MASCUPATHY by Charlie Donaldson and Randy Flood
When discussions arise regarding gender and oppression, the picture frequently painted is that of women as the oppressed and men as the oppressors. This understanding, developed by important and strong voices over the last 50 years, primarily female voices, has meant radical change for women, impacting areas such as family roles, personal well-being, career choices, and parenting—important and welcome developments for girls and women in our families, our communities, and around the world. Holding men accountable for actions and attitudes that have oppressed women has been an important corrective in our world. Many men have welcomed these challenges, some reluctantly, while others have reacted with defensiveness and even aggression, which has too long characterized male posturing when under threat. Unfortunately, the environment has not always been welcoming enough to help men enter the conversation with openness and vulnerability.
Into this critical dialogue on men and gender comes Mascupathy: Understanding and Healing the Malaise of American Manhood, a new book by counseling psychologists Charlie Donaldson and Randy Flood. With the daring suggestion that men, too, are oppressed by gender stereotyping, Donaldson and Flood develop a picture of the pervasive dynamics of male socialization that suppress the fullness of our humanity and exaggerate those characteristics that are increasingly outmoded and unfit for today's world. With an invitation to men to honestly recognize and critique the ever-present messages about masculinity, they declare that their "purpose in developing the concept of mascupathy is not to demonize men but to facilitate an understanding so they aren't demonized." Further, they construct their thought on their belief that "understanding men's unhealthy behavior as stemming from a disorder of the psyche and not an inherent orientation toward malevolence will lead to greater insight and compassion."
As a therapist working with men individually, in struggling relationships, and in therapeutic group settings, what I experience men needing more than anything is compassion and understanding. This book, with deep empathy along with a clear calling towards healthier ways of existence, offers men both the compassion and understanding that they require to take the risk to honestly look at the depths of their personal lives. Recognizing the "pervasive insecurities" that haunt men's inner lives and drive their "proclivity for criticism, derision, and abuse," Donaldson and Flood move from a thorough description of the realities of male socialization—i.e., the devastating effects on self, family, and society—to a framework for change. Drawing on the writings of men and women who have challenged the status quo and laid the groundwork for a more just and life-giving vision for gendered existence, and personalizing the concepts with anecdotal reflections of their clients, the authors envision a rich and hopeful alternative reality for moving forward as men. The road to this healing of masculinity is mapped out via a three-stage Resocialization, Reclamation, and Recovery protocol, which is highly dependent on a well-developed, well-supported, peer-driven group process. Built on the understanding that peers and group processes will result in deeper and longer lasting change, this model aims is "to facilitate men's understanding of mascupathic disorder, ameliorate its symptoms, and find a sense of self most haven't experienced since childhood."
With deep empathy along with a clear calling towards healthier ways of existence,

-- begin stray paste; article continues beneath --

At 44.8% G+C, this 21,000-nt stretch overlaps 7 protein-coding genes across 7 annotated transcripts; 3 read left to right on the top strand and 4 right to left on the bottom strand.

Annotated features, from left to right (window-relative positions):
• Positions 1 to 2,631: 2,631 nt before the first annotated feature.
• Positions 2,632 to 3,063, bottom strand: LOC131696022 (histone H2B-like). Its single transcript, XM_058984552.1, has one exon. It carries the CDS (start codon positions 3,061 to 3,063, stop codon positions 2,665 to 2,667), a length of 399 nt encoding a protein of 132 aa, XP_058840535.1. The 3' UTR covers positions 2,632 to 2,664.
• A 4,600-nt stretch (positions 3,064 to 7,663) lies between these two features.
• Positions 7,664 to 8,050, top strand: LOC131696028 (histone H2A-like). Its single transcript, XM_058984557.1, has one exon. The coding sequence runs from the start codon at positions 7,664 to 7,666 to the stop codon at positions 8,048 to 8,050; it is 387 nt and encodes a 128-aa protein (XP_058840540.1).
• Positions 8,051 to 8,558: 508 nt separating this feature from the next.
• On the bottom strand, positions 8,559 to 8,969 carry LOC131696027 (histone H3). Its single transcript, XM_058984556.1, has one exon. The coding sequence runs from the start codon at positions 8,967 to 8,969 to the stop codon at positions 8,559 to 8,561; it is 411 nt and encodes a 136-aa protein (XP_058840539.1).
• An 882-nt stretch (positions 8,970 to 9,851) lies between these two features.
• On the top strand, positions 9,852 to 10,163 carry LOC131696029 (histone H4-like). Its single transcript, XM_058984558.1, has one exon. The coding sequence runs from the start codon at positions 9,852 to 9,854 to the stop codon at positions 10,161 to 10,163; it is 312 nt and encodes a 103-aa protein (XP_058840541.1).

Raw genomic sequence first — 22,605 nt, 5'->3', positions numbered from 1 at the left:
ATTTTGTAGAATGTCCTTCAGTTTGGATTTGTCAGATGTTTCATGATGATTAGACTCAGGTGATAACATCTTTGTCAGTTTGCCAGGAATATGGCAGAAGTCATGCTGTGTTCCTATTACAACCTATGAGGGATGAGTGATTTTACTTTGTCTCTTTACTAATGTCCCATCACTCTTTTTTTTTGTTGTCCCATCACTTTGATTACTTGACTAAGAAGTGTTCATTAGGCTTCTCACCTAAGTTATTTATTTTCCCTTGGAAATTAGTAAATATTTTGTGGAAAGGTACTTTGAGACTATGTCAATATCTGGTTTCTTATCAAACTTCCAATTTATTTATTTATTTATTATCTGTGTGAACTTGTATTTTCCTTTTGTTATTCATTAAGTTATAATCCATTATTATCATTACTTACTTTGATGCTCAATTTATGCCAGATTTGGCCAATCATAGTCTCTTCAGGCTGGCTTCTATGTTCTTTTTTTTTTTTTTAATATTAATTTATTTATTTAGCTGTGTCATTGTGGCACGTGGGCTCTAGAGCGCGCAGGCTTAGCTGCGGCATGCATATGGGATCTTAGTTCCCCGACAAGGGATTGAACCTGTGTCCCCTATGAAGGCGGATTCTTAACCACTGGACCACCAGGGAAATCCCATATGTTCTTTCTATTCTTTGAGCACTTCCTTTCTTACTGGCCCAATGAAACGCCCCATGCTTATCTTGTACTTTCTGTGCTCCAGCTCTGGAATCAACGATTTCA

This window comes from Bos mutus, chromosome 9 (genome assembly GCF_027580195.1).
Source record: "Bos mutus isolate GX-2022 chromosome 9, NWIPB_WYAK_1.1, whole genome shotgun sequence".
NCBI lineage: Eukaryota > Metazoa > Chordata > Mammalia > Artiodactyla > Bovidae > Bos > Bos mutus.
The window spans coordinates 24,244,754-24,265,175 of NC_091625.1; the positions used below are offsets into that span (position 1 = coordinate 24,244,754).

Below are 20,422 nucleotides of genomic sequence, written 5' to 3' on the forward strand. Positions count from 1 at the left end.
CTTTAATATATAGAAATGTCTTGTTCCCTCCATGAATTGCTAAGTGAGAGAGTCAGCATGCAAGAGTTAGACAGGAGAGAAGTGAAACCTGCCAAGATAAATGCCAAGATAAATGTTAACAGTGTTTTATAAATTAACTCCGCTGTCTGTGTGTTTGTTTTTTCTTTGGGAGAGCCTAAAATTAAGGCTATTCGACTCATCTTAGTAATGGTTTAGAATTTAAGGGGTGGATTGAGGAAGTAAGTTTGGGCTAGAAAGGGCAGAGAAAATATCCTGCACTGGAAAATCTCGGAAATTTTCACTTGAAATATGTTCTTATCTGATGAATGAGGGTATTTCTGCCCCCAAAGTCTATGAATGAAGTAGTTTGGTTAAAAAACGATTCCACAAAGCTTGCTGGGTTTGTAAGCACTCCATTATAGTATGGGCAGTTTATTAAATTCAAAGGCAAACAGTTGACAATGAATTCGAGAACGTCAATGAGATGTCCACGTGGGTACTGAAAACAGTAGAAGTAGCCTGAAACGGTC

this book offers men both the compassion and understanding that they require to take the risk
to honestly look at the depths of their personal lives.
Having the privilege of seeing the healing dynamics of therapeutic groups for men, I get excited about the powerful possibilities of such things as an intentional community of accountability and support to bring change. The development and resourcing of such a male-positive service would be a challenge for many in the field, especially given that funding for men's programming has traditionally been limited primarily to models endorsed by the judicial sector, lacking the credibility and safety that would draw men to seek out their own healing. Changing trends in responding to men's health, partly driven by books such as this, might one day sway the willingness of our society to fund services that would transform men's experience, and in turn that of their spouses, their children, their communities.
Donaldson and Flood conclude their book by moving from the clinical setting to a description of opportunities for social change through public education and advocacy. With a call to continue to join women at center stage of the transformation of gender roles, the authors inventory initiatives and personalities already active in this pursuit and challenge sectors which hold significant sway in men's lives (e.g., corporations and sports) to take up opportunities to impact change in positive ways.
An accessible read for men, for those who love them, and for those who must interact with them, Donaldson and Flood's book provides an insightful and encouraging window deep into the darker places of men's existence and the possibilities for healing. This relatively short book also provides solid material for those in clinical practice or policy development and is a significant contribution on the road towards a more just and mutually life-enhancing existence as men and women together.
Don Neufeld has been a clinical social worker for 23 years, currently in private practice as a general therapist with individuals, couples, families, and groups. A specific growing interest is working with men, and speaking and writing on issues related to men, masculinity, and gender justice from a faith perspective. He is a husband and the father of three sons, and he lives in Virgil, Ontario.